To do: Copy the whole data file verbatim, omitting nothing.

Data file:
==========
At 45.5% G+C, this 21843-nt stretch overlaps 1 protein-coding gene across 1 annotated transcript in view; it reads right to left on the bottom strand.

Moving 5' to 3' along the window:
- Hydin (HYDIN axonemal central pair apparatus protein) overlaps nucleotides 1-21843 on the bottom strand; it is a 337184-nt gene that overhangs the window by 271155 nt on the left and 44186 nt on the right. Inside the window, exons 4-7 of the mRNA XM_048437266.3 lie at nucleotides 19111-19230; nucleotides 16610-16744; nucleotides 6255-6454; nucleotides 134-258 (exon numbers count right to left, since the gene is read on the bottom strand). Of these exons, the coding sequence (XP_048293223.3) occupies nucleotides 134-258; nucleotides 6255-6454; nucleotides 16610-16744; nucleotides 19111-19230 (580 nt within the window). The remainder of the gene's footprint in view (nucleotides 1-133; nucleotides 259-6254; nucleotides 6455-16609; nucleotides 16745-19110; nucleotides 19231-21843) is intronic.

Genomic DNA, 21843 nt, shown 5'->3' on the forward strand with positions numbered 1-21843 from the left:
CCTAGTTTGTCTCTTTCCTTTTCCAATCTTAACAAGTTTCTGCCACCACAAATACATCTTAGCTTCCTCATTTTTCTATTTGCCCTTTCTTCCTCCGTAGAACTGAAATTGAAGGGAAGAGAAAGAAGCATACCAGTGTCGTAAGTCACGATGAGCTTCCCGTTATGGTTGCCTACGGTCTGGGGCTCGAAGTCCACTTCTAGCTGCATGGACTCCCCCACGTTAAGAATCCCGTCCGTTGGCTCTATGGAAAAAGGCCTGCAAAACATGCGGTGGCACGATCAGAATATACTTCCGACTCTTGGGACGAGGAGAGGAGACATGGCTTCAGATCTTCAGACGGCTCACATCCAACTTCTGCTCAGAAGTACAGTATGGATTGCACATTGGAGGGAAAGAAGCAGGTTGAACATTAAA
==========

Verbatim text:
At 45.5% G+C, this 21843-nt stretch overlaps 1 protein-coding gene across 1 annotated transcript in view; it reads right to left on the bottom strand.

Moving 5' to 3' along the window:
- Hydin (HYDIN axonemal central pair apparatus protein) overlaps nucleotides 1-21843 on the bottom strand; it is a 337184-nt gene that overhangs the window by 271155 nt on the left and 44186 nt on the right. Inside the window, exons 4-7 of the mRNA XM_048437266.3 lie at nucleotides 19111-19230; nucleotides 16610-16744; nucleotides 6255-6454; nucleotides 134-258 (exon numbers count right to left, since the gene is read on the bottom strand). Of these exons, the coding sequence (XP_048293223.3) occupies nucleotides 134-258; nucleotides 6255-6454; nucleotides 16610-16744; nucleotides 19111-19230 (580 nt within the window). The remainder of the gene's footprint in view (nucleotides 1-133; nucleotides 259-6254; nucleotides 6455-16609; nucleotides 16745-19110; nucleotides 19231-21843) is intronic.

Genomic DNA, 21843 nt, shown 5'->3' on the forward strand with positions numbered 1-21843 from the left:
CCTAGTTTGTCTCTTTCCTTTTCCAATCTTAACAAGTTTCTGCCACCACAAATACATCTTAGCTTCCTCATTTTTCTATTTGCCCTTTCTTCCTCCGTAGAACTGAAATTGAAGGGAAGAGAAAGAAGCATACCAGTGTCGTAAGTCACGATGAGCTTCCCGTTATGGTTGCCTACGGTCTGGGGCTCGAAGTCCACTTCTAGCTGCATGGACTCCCCCACGTTAAGAATCCCGTCCGTTGGCTCTATGGAAAAAGGCCTGCAAAACATGCGGTGGCACGATCAGAATATACTTCCGACTCTTGGGACGAGGAGAGGAGACATGGCTTCAGATCTTCAGACGGCTCACATCCAACTTCTGCTCAGAAGTACAGTATGGATTGCACATTGGAGGGAAAGAAGCAGGTTGAACATTAAA